RBI cuts repo rate by 50 bps; CRR left unchanged
The Reserve Bank of India (RBI) on Tuesday lowered its main lending rate by half percentage point as it tries to boost economic growth amid some softening in inflation.
However, the reversal in the interest rate cycle is unlikely to be as rapid as anticipated earlier going forward, as concerns prevail over a whole host of macro-economic issues.
The repurchase rate (repo rate) has been reduced to 8.0% while the Cash Reserve Ratio (CRR) has been left untouched at 4.75%.
The reverse repo rate and the marginal standing facility (MSF) rate would stand reduced to 7.0% and 9.0%, respectively.
In order to provide greater liquidity cushion, the RBI has decided to raise the borrowing limit of scheduled commercial banks under the MSF from 1% to 2% of their net demand and time liabilities (NDTL).
The Bank Rate stands adjusted to 9.0% with immediate effect.
The RBI expects today's policy actions to stabilise growth around its current post-crisis trend while also containing risks of inflation and inflation expectations re-surging.
RBI Annual Policy...Dr. D Subbarao's media statement
RBI Annual Monetary Policy Statement for FY13
RBI expects India's FY13 GDP to grow by 7.3%
Assuming a normal monsoon, agricultural growth could stay close to the trend level while the industrial sector is expected to perform better than last fiscal as leading indicators of industry suggest a turnaround in IIP growth, the Reserve Bank of India (RBI) said while announcing its annual policy for FY13. The global outlook also looks slightly better than expected earlier, it said.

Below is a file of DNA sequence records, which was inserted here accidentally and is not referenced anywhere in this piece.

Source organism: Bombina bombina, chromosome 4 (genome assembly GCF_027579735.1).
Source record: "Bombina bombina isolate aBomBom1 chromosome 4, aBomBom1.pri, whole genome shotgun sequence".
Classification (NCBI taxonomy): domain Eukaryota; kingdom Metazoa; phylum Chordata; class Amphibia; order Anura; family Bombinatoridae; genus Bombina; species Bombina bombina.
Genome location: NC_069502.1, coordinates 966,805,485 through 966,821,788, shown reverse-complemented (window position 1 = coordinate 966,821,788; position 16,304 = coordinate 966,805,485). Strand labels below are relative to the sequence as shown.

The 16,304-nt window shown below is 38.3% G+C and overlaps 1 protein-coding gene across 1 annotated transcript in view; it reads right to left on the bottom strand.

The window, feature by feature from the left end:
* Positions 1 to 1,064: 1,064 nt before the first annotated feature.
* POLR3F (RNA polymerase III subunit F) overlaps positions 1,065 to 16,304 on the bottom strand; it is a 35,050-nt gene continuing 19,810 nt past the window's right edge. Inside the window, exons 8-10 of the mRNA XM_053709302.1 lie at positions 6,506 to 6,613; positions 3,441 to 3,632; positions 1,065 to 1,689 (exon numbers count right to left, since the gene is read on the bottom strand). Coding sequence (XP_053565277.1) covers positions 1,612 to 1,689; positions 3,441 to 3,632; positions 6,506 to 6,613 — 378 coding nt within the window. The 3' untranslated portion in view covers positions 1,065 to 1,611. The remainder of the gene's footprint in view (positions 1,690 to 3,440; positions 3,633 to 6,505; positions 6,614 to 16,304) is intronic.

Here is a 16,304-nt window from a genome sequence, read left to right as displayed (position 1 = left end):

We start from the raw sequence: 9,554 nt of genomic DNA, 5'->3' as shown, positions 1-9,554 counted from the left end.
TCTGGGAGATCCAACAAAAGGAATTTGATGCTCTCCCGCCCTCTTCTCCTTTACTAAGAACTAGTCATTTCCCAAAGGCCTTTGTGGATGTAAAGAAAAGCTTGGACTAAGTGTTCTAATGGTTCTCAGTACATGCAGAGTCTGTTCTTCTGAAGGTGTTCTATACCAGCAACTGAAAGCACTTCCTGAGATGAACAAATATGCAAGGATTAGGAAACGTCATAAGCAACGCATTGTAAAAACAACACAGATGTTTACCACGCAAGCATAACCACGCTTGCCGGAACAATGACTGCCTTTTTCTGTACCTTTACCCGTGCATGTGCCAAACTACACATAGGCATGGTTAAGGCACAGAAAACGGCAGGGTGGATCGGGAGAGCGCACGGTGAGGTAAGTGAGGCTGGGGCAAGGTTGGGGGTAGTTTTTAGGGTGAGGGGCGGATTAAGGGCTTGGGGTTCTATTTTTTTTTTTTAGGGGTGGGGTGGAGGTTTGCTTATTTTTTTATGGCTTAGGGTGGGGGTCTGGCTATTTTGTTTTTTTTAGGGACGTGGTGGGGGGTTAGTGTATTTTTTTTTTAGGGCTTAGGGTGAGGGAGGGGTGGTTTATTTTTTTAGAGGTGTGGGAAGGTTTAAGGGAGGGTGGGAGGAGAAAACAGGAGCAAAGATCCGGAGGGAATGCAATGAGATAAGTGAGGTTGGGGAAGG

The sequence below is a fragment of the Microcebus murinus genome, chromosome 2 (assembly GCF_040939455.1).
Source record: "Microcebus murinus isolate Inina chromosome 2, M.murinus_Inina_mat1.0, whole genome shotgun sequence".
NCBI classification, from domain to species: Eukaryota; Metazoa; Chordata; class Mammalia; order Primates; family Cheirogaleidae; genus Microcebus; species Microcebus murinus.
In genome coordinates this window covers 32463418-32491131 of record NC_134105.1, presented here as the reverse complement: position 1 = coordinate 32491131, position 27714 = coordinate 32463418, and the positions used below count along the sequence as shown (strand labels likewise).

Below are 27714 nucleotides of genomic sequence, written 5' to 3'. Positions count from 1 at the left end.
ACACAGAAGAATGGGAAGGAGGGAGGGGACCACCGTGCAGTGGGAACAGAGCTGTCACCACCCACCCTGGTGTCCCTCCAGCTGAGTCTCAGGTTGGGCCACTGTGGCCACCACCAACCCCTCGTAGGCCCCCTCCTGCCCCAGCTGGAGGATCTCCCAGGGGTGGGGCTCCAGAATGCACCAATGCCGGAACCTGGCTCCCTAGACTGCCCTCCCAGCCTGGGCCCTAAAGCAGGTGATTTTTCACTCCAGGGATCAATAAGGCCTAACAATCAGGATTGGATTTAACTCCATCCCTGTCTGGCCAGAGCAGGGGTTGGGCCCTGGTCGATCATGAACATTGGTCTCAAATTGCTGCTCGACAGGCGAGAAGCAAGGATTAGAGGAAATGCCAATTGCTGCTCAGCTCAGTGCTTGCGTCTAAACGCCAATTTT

Overall, the outlook for domestic economic growth for FY13 looks a little better than in FY12. Accordingly, the baseline GDP growth for FY13 is projected at 7.3%. The advance estimate of the GDP growth of 6.9% for FY12 by the Central Statistics Office (CSO) is close to the Reserve Bank of India’s (RBI) baseline projection of 7%.
An important issue in this regard is the economy’s trend rate of growth, i.e., the rate that can be sustained over longer periods without engendering demand-side inflationary pressures, the RBI said.
Recent growth and inflation patterns suggest that the trend rate of growth has declined from its pre-crisis peak, the central bank noted.
Even though growth has fallen significantly in the past three quarters, projections suggest that the economy will revert close to its post-crisis trend growth in FY13, the RBI observed.
This does not leave much room for monetary policy easing without aggravating inflation risks, it said.
It must also be emphasised that the main reason for the apparent decline in the trend rate of growth relative to the pre-crisis period is the emergence of significant supply bottlenecks on a variety of fronts – infrastructure, energy, minerals and labour, the RBI said.
A strategy to increase the Indian economy’s potential by focusing on these constraints is an imperative, the central bank said.
RBI sees inflation at 6.5% by end of March'13
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